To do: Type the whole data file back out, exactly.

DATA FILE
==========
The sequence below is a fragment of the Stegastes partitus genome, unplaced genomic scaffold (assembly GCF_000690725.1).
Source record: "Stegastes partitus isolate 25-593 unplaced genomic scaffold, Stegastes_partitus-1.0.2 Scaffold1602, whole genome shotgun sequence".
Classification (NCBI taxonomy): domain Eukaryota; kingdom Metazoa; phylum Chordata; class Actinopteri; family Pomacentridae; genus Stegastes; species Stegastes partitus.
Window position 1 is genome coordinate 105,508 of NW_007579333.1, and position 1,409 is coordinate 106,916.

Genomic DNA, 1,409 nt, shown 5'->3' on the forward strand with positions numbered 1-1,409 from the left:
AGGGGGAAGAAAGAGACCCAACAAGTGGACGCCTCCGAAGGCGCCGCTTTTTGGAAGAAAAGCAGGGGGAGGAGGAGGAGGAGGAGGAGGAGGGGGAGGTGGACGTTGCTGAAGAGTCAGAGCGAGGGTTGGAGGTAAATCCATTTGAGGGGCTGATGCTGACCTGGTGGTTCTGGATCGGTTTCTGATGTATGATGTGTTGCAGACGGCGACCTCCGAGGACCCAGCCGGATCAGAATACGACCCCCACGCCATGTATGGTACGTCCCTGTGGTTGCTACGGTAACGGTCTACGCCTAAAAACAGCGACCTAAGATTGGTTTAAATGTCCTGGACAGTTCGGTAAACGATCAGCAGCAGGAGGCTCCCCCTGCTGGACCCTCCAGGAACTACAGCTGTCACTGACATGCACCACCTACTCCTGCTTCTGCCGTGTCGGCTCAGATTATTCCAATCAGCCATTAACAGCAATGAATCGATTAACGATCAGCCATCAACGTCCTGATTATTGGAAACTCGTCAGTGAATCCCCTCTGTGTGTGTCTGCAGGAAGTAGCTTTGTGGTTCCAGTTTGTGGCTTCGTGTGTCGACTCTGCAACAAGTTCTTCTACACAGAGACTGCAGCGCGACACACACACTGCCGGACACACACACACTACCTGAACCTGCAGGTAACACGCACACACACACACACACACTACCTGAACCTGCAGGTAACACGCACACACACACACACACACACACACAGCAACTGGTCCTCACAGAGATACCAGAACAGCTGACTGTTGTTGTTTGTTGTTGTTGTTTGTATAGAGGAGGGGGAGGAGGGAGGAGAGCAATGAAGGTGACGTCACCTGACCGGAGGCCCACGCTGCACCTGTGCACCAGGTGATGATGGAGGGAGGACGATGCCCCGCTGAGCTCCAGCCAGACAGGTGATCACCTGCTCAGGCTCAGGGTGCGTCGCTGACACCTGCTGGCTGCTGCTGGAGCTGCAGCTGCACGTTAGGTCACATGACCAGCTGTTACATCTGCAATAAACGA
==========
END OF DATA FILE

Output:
The sequence below is a fragment of the Stegastes partitus genome, unplaced genomic scaffold (assembly GCF_000690725.1).
Source record: "Stegastes partitus isolate 25-593 unplaced genomic scaffold, Stegastes_partitus-1.0.2 Scaffold1602, whole genome shotgun sequence".
Classification (NCBI taxonomy): domain Eukaryota; kingdom Metazoa; phylum Chordata; class Actinopteri; family Pomacentridae; genus Stegastes; species Stegastes partitus.
Window position 1 is genome coordinate 105,508 of NW_007579333.1, and position 1,409 is coordinate 106,916.

Genomic DNA, 1,409 nt, shown 5'->3' on the forward strand with positions numbered 1-1,409 from the left:
AGGGGGAAGAAAGAGACCCAACAAGTGGACGCCTCCGAAGGCGCCGCTTTTTGGAAGAAAAGCAGGGGGAGGAGGAGGAGGAGGAGGAGGAGGGGGAGGTGGACGTTGCTGAAGAGTCAGAGCGAGGGTTGGAGGTAAATCCATTTGAGGGGCTGATGCTGACCTGGTGGTTCTGGATCGGTTTCTGATGTATGATGTGTTGCAGACGGCGACCTCCGAGGACCCAGCCGGATCAGAATACGACCCCCACGCCATGTATGGTACGTCCCTGTGGTTGCTACGGTAACGGTCTACGCCTAAAAACAGCGACCTAAGATTGGTTTAAATGTCCTGGACAGTTCGGTAAACGATCAGCAGCAGGAGGCTCCCCCTGCTGGACCCTCCAGGAACTACAGCTGTCACTGACATGCACCACCTACTCCTGCTTCTGCCGTGTCGGCTCAGATTATTCCAATCAGCCATTAACAGCAATGAATCGATTAACGATCAGCCATCAACGTCCTGATTATTGGAAACTCGTCAGTGAATCCCCTCTGTGTGTGTCTGCAGGAAGTAGCTTTGTGGTTCCAGTTTGTGGCTTCGTGTGTCGACTCTGCAACAAGTTCTTCTACACAGAGACTGCAGCGCGACACACACACTGCCGGACACACACACACTACCTGAACCTGCAGGTAACACGCACACACACACACACACACTACCTGAACCTGCAGGTAACACGCACACACACACACACACACACACACAGCAACTGGTCCTCACAGAGATACCAGAACAGCTGACTGTTGTTGTTTGTTGTTGTTGTTTGTATAGAGGAGGGGGAGGAGGGAGGAGAGCAATGAAGGTGACGTCACCTGACCGGAGGCCCACGCTGCACCTGTGCACCAGGTGATGATGGAGGGAGGACGATGCCCCGCTGAGCTCCAGCCAGACAGGTGATCACCTGCTCAGGCTCAGGGTGCGTCGCTGACACCTGCTGGCTGCTGCTGGAGCTGCAGCTGCACGTTAGGTCACATGACCAGCTGTTACATCTGCAATAAACGA